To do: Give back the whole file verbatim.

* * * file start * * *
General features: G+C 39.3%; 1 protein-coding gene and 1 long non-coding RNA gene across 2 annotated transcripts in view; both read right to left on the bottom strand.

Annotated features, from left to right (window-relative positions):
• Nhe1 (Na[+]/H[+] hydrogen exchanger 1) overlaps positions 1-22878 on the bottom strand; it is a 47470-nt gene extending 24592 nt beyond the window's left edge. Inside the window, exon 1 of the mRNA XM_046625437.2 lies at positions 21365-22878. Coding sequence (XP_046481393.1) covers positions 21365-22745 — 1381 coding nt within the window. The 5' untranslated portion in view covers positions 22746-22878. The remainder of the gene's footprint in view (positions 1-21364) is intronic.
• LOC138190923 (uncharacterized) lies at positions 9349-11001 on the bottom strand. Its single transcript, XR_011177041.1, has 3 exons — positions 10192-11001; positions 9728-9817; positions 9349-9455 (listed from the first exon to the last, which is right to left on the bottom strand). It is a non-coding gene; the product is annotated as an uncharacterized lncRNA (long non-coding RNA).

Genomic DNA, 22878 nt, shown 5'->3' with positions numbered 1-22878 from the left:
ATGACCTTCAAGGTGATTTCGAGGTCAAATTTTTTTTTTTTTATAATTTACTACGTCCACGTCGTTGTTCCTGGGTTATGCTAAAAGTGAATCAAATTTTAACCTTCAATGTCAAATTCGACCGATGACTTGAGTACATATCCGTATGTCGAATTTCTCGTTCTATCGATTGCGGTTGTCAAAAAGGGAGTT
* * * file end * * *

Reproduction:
General features: G+C 39.3%; 1 protein-coding gene and 1 long non-coding RNA gene across 2 annotated transcripts in view; both read right to left on the bottom strand.

Annotated features, from left to right (window-relative positions):
• Nhe1 (Na[+]/H[+] hydrogen exchanger 1) overlaps positions 1-22878 on the bottom strand; it is a 47470-nt gene extending 24592 nt beyond the window's left edge. Inside the window, exon 1 of the mRNA XM_046625437.2 lies at positions 21365-22878. Coding sequence (XP_046481393.1) covers positions 21365-22745 — 1381 coding nt within the window. The 5' untranslated portion in view covers positions 22746-22878. The remainder of the gene's footprint in view (positions 1-21364) is intronic.
• LOC138190923 (uncharacterized) lies at positions 9349-11001 on the bottom strand. Its single transcript, XR_011177041.1, has 3 exons — positions 10192-11001; positions 9728-9817; positions 9349-9455 (listed from the first exon to the last, which is right to left on the bottom strand). It is a non-coding gene; the product is annotated as an uncharacterized lncRNA (long non-coding RNA).

Genomic DNA, 22878 nt, shown 5'->3' with positions numbered 1-22878 from the left:
ATGACCTTCAAGGTGATTTCGAGGTCAAATTTTTTTTTTTTTATAATTTACTACGTCCACGTCGTTGTTCCTGGGTTATGCTAAAAGTGAATCAAATTTTAACCTTCAATGTCAAATTCGACCGATGACTTGAGTACATATCCGTATGTCGAATTTCTCGTTCTATCGATTGCGGTTGTCAAAAAGGGAGTT